Legal Considerations

Colorado English Language Development Program

Federal Laws and Legal Requirements

In the last fifty years, the United States has made significant progress toward advocating for and improving educational opportunities for all students. Federal statutes prohibiting discrimination in educational programs have been enacted to protect the rights of students; most notably Title VI of the Civil Rights Act of 1964 prohibiting race, color, and national origin discrimination (U.S. Department of Education, 1999). This civil rights law and a number of other court cases rep- resent a national commitment to end discrimination in education (U.S. Department of Education, 1999). Many state and federal laws are designed to help deliver the promise that every individual has the right to develop his or her talents to the fullest which have helped bring about profound changes in American education (U.S. Department of Education, 1999).

Below is a summary of federal laws and Supreme Court cases protecting English learners and district obligations in serving this population of students.

Title VI of the Civil Rights Act (1964)

• Prohibits discrimination based on race, color or national origin

• Students may not be excluded from any program or activity receiving federal financial assistance

Office for Civil Rights Memorandum (1970)

• Requires school districts to take affirmative steps to rectify language deficiencies

• Prohibits assignment to special education classes based on English language skills

• Requires parent notification of school activities

• Forbids specialized programs for English learners to operate as an educational dead-end or permanent track

Lau v. Nichols – 414 U.S 563 (1974): Supreme Court case which reaffirmed Title VI of the Civil Rights Act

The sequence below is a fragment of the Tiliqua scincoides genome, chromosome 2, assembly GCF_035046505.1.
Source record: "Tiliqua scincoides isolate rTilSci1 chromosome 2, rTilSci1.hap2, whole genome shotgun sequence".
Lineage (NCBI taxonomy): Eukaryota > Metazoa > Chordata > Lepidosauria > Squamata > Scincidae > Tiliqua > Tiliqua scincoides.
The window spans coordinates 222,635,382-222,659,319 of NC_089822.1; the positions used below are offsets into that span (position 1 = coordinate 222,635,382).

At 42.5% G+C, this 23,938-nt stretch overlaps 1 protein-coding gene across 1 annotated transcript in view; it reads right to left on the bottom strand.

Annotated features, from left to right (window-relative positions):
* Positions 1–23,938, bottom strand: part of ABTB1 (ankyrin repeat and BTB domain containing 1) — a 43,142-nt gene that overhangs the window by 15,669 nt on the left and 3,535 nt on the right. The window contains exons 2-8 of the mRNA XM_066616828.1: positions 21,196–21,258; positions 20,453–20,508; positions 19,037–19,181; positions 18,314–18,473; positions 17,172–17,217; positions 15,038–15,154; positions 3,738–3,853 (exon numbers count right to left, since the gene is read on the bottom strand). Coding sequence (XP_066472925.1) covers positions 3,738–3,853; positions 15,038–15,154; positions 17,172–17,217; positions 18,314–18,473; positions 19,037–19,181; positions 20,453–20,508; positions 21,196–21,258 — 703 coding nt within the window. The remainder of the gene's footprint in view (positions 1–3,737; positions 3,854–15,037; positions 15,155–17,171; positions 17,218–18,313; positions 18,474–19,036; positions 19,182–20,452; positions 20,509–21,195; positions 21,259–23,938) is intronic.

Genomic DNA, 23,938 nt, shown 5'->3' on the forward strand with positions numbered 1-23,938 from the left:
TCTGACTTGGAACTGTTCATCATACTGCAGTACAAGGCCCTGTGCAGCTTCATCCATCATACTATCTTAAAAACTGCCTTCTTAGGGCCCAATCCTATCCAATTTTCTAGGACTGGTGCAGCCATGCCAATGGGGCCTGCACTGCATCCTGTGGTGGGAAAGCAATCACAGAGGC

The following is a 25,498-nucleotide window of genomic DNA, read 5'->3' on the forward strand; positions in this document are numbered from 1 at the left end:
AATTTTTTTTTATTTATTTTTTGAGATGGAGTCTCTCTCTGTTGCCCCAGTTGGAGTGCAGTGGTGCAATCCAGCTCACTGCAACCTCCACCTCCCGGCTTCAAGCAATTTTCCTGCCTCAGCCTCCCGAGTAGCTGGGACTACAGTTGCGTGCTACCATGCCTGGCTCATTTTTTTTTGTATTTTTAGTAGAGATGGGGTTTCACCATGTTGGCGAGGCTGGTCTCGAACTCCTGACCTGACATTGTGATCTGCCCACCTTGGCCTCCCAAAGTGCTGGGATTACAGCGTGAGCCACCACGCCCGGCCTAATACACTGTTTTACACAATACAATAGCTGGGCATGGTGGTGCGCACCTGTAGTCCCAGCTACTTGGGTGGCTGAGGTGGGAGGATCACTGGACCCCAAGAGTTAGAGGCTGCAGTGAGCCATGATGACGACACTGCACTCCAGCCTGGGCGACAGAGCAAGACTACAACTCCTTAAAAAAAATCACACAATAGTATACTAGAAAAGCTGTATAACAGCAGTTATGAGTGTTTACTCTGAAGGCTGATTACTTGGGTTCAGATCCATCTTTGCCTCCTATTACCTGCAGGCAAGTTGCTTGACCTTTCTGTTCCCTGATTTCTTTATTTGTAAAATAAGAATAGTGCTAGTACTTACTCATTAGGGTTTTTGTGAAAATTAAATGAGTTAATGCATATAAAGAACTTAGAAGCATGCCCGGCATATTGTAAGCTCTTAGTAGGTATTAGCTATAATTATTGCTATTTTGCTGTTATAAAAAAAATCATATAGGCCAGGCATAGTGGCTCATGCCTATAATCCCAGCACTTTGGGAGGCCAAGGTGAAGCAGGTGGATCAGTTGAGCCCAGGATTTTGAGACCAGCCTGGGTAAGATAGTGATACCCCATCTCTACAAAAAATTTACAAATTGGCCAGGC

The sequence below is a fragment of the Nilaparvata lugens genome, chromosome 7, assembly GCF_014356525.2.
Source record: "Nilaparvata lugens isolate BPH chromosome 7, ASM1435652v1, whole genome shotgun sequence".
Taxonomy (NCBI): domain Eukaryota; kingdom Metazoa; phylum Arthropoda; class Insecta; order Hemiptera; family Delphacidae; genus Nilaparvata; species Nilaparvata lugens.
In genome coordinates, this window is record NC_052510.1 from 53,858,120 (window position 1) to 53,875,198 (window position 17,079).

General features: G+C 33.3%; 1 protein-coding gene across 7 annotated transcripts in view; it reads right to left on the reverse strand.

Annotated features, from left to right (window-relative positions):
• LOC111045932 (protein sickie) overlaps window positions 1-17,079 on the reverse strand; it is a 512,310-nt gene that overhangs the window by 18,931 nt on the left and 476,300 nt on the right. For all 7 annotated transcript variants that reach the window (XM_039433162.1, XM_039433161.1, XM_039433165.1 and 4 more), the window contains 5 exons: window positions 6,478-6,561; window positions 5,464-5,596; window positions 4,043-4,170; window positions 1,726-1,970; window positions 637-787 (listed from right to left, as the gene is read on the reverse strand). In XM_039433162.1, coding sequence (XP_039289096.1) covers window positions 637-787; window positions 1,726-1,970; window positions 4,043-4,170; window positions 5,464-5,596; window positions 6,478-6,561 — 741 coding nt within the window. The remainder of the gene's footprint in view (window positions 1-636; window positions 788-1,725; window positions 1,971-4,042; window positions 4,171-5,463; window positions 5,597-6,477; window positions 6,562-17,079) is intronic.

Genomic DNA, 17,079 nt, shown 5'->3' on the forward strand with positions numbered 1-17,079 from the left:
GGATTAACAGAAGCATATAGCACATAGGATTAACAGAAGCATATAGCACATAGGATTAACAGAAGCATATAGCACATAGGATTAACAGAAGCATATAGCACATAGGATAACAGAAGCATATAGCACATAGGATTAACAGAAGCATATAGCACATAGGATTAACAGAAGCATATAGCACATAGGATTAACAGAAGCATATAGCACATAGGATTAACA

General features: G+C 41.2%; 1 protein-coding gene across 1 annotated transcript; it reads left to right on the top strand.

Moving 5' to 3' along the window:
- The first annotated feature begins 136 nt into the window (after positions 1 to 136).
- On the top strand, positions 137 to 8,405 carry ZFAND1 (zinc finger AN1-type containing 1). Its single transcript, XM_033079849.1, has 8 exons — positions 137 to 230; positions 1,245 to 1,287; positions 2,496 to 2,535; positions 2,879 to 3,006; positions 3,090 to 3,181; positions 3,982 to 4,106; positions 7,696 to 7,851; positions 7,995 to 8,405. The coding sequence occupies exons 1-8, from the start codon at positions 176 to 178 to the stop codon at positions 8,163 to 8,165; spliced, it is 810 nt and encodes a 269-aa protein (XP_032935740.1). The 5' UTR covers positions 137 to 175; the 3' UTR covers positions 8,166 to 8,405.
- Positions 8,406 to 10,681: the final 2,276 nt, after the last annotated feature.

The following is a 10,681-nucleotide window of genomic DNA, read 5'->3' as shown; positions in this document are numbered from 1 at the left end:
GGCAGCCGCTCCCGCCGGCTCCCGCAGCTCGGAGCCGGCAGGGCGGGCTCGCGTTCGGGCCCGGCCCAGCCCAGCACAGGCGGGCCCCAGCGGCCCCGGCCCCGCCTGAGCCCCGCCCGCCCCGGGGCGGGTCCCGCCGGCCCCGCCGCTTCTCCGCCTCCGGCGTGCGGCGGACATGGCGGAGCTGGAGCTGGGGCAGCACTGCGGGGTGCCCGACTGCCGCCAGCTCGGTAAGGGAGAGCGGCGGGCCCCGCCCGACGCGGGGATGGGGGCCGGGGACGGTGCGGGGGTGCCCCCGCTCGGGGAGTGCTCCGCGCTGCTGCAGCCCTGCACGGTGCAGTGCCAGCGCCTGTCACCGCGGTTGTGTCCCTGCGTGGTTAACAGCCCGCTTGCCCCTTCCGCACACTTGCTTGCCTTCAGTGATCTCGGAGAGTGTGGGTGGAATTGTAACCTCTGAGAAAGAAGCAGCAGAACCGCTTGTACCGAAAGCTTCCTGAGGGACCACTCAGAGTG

• A civil rights case was brought by Chinese American English learners in San Francisco, California which claimed that lack of linguistically appropriate accommodations (e.g. educational services in English) effectively denied the students equal educational opportunities on the basis of their ethnicity, as required by Title VI of the Civil Rights Act of 1964.
  • The US Supreme Court in 1974 ruled in favor of the students

“There is no equality of treatment merely by providing students with the same facilities, textbooks, teachers, and curriculum; for students who do not understand English are effectively foreclosed from any meaningful education.”

Equal Educational Opportunities Act of (1974)

  • Denial of equal educational opportunity prohibited
  • Prohibits discrimination against faculty, staff and students, including racial segregation of students.
  • Requires school districts to take action to overcome academic and linguistic barriers to students’ equal participation

The Lau Remedies (1975)

  • Specifies approved approaches, methods, and procedures for: Identifying and evaluating national origin minority students’ English language skills;
  • Districts and schools required to:
  • – Determine instructional English language development program
  • – Decide when English learners no longer need English language development services
  • – Determine the professional standards educators must meet to deliver the English language development program